CA Pushes New Physical And IT Security Interoperability Standard
The company unveiled the Open Security Exchange, which seeks to promote vendor-neutral specs for integrating the management of security devices and policies.
Computer Associates is spearheading an initiative to create a standard that will allow physical security devices, such as building access cards, to interoperate better with traditional IT security applications, such as provisioning and access management apps and smart cards used to access IT resources.
At the RSA Security Conference in San Francisco, CA unveiled the Open Security Exchange, which it defined in a statement as "a collaborative group that is defining best practices and promoting vendor-neutral specifications for integrating the management of security devices and policies across the enterprise."
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So far, the Open Security Exchange consists of only a handful of founding member companies: Computer Associates, which sells its eTrust line of security software; smart-card maker Gemplus; HID, which makes building access devices; and Tyco Fire & Security's Software House, which provides integrated physical security management applications.
Some attendees questioned whether CA's announcement was truly about creating an open standard to exchange physical and IT security information, or a veiled partnership announcement around CA's pending eTrust 20/20 application, which is designed to collect information from various security applications, including building access. CA says eTrust 20/20 will adhere to the exchange's standards. CA unveiled eTrust 20/20 early last year and the application is in testing.
When asked if the exchange's specifications, available for download at http://opensecurityexchange.com, would be submitted to an existing standards organization, Russell Artzt, VP of CA's eTrust security brand, said the company would work with groups such as Oasis to formalize the new standard. No timeline for submission of the specification was offered.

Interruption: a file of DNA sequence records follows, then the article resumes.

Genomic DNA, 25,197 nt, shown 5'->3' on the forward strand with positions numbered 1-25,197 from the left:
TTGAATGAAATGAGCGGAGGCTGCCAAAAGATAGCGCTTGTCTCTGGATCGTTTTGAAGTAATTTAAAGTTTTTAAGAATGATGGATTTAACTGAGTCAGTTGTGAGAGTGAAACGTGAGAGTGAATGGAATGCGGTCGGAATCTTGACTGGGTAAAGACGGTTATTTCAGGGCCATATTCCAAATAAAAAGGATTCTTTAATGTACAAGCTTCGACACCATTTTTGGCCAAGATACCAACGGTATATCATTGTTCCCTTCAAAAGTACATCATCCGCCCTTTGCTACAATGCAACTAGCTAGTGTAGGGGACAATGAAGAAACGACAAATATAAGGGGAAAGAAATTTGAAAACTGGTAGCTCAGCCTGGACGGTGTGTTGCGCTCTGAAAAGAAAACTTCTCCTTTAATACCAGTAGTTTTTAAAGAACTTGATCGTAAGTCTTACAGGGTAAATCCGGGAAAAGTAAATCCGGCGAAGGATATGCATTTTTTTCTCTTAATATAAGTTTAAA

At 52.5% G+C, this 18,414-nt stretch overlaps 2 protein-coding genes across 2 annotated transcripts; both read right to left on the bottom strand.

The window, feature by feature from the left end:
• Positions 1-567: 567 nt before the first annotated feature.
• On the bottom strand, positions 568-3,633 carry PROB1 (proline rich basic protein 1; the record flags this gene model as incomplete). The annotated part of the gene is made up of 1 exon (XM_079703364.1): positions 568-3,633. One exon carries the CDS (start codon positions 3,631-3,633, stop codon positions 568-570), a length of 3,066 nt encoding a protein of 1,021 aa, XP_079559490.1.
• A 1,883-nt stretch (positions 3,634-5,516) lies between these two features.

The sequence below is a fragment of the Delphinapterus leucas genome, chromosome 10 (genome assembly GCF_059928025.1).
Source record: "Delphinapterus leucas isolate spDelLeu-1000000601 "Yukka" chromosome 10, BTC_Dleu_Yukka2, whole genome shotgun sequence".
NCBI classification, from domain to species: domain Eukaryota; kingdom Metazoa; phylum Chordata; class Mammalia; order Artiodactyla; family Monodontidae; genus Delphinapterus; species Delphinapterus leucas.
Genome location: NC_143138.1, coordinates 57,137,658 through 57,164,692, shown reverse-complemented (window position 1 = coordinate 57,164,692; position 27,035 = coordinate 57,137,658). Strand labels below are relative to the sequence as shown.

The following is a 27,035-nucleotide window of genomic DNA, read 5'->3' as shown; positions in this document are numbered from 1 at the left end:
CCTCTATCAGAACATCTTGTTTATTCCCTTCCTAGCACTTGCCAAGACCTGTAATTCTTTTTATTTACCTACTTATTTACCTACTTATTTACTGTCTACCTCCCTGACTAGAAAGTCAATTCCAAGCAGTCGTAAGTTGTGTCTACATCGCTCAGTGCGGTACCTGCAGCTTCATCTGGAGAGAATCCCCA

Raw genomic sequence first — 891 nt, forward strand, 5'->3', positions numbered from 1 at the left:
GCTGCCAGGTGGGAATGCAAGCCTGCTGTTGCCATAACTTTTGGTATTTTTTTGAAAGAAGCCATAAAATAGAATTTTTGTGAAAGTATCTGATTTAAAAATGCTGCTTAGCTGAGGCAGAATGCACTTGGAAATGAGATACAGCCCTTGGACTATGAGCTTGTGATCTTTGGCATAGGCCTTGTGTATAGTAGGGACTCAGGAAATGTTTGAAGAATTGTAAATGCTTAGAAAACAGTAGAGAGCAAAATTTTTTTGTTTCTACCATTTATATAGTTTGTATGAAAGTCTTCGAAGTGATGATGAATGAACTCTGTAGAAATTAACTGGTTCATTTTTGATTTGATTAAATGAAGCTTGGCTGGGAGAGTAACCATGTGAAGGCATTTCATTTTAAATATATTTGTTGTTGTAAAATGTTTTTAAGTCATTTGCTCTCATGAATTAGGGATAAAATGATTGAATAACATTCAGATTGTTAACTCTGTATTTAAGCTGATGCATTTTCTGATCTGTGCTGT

The government has been working on methods to combine building access cards and IT access cards for some time, but analysts say progress has been slow. People at the Defense Department are still walking around with two access cards around their neck, one for building access and one for IT access, says John Pescatore, VP and research director at Gartner.
But, analysts say, there are benefits to making the disparate technologies interoperable. To this day, there are still big integration challenges between building access and IT access devices. And, because physical access logs and IT security logs aren't standardized, it's difficult to conduct forensics analysis, which combines both physical location and IT access, in a way that would stand up in court should an investigation lead to prosecution.
However, while dozens of companies sell provisioning and ID-management applications, Computer Associates is the only one that sells access-management software and is currently a member of the Open Security Exchange. "There's definitely a long way to go as far as getting IT industry support for this," says Eric Ogren, a senior analyst at the Yankee Group.
When asked about the lack of other major IT companies, CA's Artzt said other software and hardware companies would play a role in the ongoing development of the exchange. He even said IBM, a major provider of access-management software and a competitor to CA, had an "open invitation" to join.
Regardless of whether Open Security Exchange turns out to be a true independent forum for open standards, the need for physical and IT security interoperability is real, experts say. "Anything that can be done to improve interoperability is a good thing for the industry," says Spire Security analyst Pete Lindstrom. Gartner's Pescatore agrees, saying CA's announcement pushes it "further than anyone else has done to address this problem."